Friday, January 15, 2010

Do you read me?

So I have been thinking about topic a lot. My son who turns five at the end of this month is a budding reader. He is showing signs of getting ready to read and looks forward to story time every night. He knows some sight words and sometimes tries to sound things out. It is what I have been waiting for. I am so excited for him to discover all he can through reading and share in my love for reading.

I have always felt like ages 4-6 is a natural time for children to learn how to read, but lately there has been some buzz about teaching children to read earlier. There are even programs being sold by infomercials to teach your baby to read. From the infomercials I have watched, this program proposes that the earlier you introduce reading, the sooner and the easier it is for the brain to make pathways and connections for reading.

To off set that, my sister-in-law who is an orthodox Waldorf educator has introduced me to a school of thought focused on NOT encouraging children to read until 6 or 7. She says that teaching children to read at an earlier age can compromise physical and organ development.

I have a 16 month and like I mentioned before, an almost five year old. I wonder...should I really be teaching my baby to read or not encouraging my older son to read?

I have no special degree in education or child development, so up to this point I have just stuck with what I know. I  have tended to lean toward the middle road between the parties. My theory is to read to my children and let them tell me when they are ready to read. I have a friend who was teaching her 4/5 year old to read and while doing so, her 3 year old picked it up too. She wasn't drilled, especially prepped...she was ready. I believe reading should be fun and not forced or discouraged. But...what do you think?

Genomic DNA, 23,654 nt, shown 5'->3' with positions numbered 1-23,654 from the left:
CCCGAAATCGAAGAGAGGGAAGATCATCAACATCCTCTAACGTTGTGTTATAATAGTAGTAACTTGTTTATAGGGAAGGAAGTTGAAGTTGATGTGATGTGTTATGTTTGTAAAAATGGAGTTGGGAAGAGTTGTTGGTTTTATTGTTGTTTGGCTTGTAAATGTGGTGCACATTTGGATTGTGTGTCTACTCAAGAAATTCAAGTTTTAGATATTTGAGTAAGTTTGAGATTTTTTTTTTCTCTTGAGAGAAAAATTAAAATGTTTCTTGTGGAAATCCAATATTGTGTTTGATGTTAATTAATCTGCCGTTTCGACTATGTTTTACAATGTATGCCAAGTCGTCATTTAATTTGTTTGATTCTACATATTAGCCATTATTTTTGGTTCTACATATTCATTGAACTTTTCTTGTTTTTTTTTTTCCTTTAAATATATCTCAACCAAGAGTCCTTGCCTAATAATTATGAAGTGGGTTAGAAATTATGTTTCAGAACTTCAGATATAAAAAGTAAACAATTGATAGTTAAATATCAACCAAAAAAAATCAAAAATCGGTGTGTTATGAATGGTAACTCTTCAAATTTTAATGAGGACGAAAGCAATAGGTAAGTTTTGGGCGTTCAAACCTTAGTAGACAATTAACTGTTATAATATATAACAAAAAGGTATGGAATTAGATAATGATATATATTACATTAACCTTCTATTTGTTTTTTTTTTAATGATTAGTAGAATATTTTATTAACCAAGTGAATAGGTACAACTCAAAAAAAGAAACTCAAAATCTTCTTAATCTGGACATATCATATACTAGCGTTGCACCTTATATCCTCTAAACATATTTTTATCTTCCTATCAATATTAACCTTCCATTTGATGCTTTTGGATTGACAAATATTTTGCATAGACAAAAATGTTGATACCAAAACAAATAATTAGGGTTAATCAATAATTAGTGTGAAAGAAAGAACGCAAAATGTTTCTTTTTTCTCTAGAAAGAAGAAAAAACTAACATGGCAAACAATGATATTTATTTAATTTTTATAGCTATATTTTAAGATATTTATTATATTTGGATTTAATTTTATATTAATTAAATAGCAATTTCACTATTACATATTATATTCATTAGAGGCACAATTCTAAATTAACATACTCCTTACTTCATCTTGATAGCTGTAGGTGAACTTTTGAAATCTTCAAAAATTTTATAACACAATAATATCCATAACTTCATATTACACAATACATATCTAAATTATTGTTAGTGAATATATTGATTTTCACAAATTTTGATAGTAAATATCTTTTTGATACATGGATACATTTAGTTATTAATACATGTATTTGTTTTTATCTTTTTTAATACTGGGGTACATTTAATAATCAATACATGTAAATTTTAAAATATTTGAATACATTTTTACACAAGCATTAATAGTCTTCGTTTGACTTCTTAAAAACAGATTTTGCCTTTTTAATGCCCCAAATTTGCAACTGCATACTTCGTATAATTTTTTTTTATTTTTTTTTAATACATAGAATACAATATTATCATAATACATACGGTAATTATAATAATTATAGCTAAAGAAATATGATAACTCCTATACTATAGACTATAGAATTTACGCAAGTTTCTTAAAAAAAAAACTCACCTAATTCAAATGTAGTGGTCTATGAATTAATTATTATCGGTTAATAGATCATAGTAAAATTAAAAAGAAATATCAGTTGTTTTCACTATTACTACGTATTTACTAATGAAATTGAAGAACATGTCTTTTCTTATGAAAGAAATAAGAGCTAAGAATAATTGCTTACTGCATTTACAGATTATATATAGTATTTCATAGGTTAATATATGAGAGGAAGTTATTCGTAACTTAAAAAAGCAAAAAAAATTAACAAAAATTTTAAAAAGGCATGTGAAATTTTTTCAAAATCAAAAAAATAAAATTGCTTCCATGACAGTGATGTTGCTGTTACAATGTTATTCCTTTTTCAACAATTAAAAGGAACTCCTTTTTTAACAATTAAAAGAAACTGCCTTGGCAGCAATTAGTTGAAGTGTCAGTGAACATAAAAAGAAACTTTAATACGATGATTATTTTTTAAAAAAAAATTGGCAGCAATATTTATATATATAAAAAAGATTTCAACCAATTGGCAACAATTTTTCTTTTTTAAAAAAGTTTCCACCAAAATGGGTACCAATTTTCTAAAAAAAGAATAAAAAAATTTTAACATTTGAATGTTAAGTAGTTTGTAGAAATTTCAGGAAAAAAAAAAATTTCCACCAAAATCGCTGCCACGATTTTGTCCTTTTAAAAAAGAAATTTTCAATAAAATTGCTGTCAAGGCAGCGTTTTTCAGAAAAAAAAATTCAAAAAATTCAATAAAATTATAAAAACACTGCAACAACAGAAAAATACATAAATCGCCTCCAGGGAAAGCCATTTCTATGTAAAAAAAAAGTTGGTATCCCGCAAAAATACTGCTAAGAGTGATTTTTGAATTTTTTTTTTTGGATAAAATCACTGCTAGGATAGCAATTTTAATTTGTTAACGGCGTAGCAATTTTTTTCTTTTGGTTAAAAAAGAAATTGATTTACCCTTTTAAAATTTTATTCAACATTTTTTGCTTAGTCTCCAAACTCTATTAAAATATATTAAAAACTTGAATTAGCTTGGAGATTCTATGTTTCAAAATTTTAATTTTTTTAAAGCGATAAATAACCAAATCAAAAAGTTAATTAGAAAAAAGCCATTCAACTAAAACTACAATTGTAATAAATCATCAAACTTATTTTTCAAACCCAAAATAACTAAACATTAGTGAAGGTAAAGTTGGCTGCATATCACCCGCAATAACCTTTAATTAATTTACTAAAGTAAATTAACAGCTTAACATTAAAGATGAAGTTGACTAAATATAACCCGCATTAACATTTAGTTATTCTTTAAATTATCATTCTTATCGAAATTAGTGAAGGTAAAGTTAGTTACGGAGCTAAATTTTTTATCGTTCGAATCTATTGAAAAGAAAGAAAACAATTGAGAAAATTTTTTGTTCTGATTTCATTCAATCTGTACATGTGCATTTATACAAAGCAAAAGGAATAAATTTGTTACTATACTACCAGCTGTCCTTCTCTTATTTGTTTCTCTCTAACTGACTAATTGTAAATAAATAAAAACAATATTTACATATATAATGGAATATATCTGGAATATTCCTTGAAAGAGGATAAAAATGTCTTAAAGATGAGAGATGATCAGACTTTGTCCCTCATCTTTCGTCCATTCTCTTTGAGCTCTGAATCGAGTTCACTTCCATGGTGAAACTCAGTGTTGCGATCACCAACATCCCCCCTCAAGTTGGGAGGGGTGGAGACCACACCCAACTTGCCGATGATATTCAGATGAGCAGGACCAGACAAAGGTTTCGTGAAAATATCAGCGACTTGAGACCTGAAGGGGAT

I would like to open this up to discussion.

Please let me know if you have used the Your Baby Can Read program? Did you like it? Why?

Do you delay reading in favor of physical development? Why?

What are you thoughts on reading and teaching reading? 

What methods have you used to teach reading? 

Do you have special ways to teach reading to a child who may not naturally like it? Have you had a child like that?

Thanks for your input!


Jessie said...

I am a big fan of letting your child dictate what they learn. My older daughter loves to learn new things, and has absolutely thrived on education. My younger daughter, on the other hand, is much more physical, and interested in hands-on activities. I don't think we can say one way or the other is better for everyone, because kids can be so different, even within one family.

That being said, I have used the Your Baby Can Read program (Usborne books used to sell it, and I was a consultant), and I really liked it. My oldest daughter has always picked things up quickly, so we were constantly searching for new things to teach her. We got the program at Christmas, when she was about 20 months old, and by the time she turned 2, she was "reading" probably 50 words. She started to lose interest with the actual program (and I had another baby, so less time to work with her) shortly after her birthday, so she stopped memorizing new words. We did, however, continue to read to her, and encourage her to notice the similarities between words, which is really where the program focuses, and as a result, she can actually sound out words when she wants to (she's almost 4 now, and is more and more interested in this). I don't want to push her, because I want her to naturally develop a love for reading, so we just read to her when she wants it, and encourage her to read things on her own, as well.